I made a graph. Sort of.

I’ve been kicking something around a bit, and wanted to share with you all while I still have it more or less solidified in my brain. Here goes:

I’ve been trying to figure out just how restrictive I need to be with my diet to reach my admittedly modest goals. I keep coming back to the graph in this post from Dr. Attia, because I think it’s brilliant: What I actually eat

I’ve made my own, similar version, here:

Okay, so what is this about? It’s about how strict I have to be with my food, really. Dr. Attia is talking about carbohydrate restriction, but I see this in terms of generalized paleo eating as well. So for me, right now, I think I’m probably in the lower left hand box. Maybe on the line between the two bottom boxes, actually. My goals at this point are really simple, and I’ve got decent genes. Here are my goals: I don’t want to feel sick and I don’t want to be fat. I’m okay with being in the 12-18% bodyfat camp right now. I lost twice as much weight during my wife’s pregnancy as she gained (wacky, right?) when most guys I know put on a lot of chub during that period. I feel like a champion. And losing that weight took a little restriction, dietarily. But maintaining really isn’t all that hard. I have to screw up pretty badly to see anything register on the scale or in my waistband. Let’s be clear, I definitely screwed up badly enough to notice some slippage in the past month. But very little, relatively speaking. And I was eating really, really poorly for a lot of that month.

But this graph keeps popping into my head, so I wanted to revisit it, and maybe remind everyone else about it. It’s a great way to think about how much effort you really need to be putting forward. It’s not just about food, either. It can also be about exercise, sleep, and any number of other things. Everyone has to find out how their own personal body works with these various stimuli to move you towards or away from your goals. The thing that I take away from this is that I’m not really gaining anything by restricting myself more than I need to for my goals. So while I have a tendency to beat myself up for eating nachos as often as I do (dude, I seriously love nachos) the simple fact is that I can probably get away with it as long as it’s not holding me back. And right now, it really doesn’t seem to be. The thing that does hold me back from the goals I listed above is too much sugar consumption, and too much dairy consumption (I have discovered that even with grassfed dairy, I can push myself too far, specifically with sour cream, though butter, cheese and heavy cream all seem to be pretty much unlimited). Those are the things in my life where I tend to give myself a little too much slack, and I’ll push it until I feel a little sick or start getting a little fat. I don’t struggle at all avoiding grains or legumes anymore, so that’s a moot point. But anyway, I just wanted to share this with you guys, since I think it’s a useful way to organize thoughts about this stuff.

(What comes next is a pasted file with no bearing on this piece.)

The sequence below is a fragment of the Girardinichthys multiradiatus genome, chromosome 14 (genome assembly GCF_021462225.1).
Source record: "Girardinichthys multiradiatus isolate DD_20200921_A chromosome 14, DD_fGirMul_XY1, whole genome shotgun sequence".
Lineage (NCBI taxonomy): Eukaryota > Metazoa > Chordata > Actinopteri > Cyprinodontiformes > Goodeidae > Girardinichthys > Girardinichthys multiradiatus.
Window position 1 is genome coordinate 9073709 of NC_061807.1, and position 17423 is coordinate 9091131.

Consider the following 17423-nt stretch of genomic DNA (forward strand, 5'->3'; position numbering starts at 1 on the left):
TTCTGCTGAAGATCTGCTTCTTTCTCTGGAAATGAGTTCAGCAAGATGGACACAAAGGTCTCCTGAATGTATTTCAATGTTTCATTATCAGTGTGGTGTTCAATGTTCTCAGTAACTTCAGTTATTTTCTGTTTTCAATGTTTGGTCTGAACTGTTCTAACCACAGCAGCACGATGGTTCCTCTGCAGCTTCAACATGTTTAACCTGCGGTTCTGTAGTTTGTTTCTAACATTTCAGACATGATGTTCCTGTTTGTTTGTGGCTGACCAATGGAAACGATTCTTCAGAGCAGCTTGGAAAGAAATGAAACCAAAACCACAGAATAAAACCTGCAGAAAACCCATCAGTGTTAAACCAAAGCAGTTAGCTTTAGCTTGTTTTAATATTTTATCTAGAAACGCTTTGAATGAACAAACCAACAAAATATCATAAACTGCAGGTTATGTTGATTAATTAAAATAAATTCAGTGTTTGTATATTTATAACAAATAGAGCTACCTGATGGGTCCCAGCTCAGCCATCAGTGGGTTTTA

I ran some more sprintervals this morning, and felt pretty good about them. I think I’m going to rest up and let all my foot and leg muscles recover until race day on Monday. I’m running with a friend who is kind of a fitness maniac, and I’m really just hoping I don’t embarrass myself.

Okay, now for some links! Another good-sized batch today:

Calcium Supplements Linked to Significantly Increased Heart Attack Risk, Study Suggests – I think most people take calcium supplements to improve bone health, but since so many people are Vitamin D deficient, it seems like an easier, safer solution is to get your D levels in order rather than pushing a bunch more calcium into the system.

Blueberry Honey Coconut Cups – These just sound so freaking good.

Why Nutella Is Not Healthy (& A Recipe for Better-Than-Nutella Creamy Chocolate-Hazelnut Spread) -I loved this post from Heba. I’ve never actually eaten Nutella, but I loved the breakdown of all the ingredients in it, and why they’re not good for us. These same ingredients are in so many other processed, packaged food, that it’s easy to see why hardly any of that stuff is good for us. The recipe also sounds like it would be delicious, so maybe my first experiment with Nutella will be with the homemade variety?

How to Make Healthy Jello – Another good one. My wife has been craving Jello recently, and I just got a bunch of the junky stuff, literally minutes before I saw this post. D’oh! Oh well, we’ll get this thing figured out.

Decadent Fruit Dip – I love dipping my food more than any person older than three has any right to.

What Are “Hydrolyzed Soy Protein” And “Hydrolyzed Wheat Protein,” And Why Are They In Everything? – A post from Gnolls.org, which I have come to really love. J. Stanton makes thorough, well-researched, well-reasoned cases in all of his posts. This is a great piece explaining these nasty food-like products that you’ll find in so many packaged, processed foods.

Your Whey Protein and Whey Isolate May Not Be Gluten-Free: Beware “Glutamine Peptides” – I don’t do whey protein (or any protein powders, actually) but I liked the explanation of what the stuff is and how it’s produced anyway. If nothing else, this is just good info to extrapolate to other foods.

Paleolithic Diet May Help Control Diabetes – A cool piece from UCSF on their research into the paleo diet. So far, everything is looking really promising for their trials. UCSF is just on point with all this diet research, it seems. Good for them.

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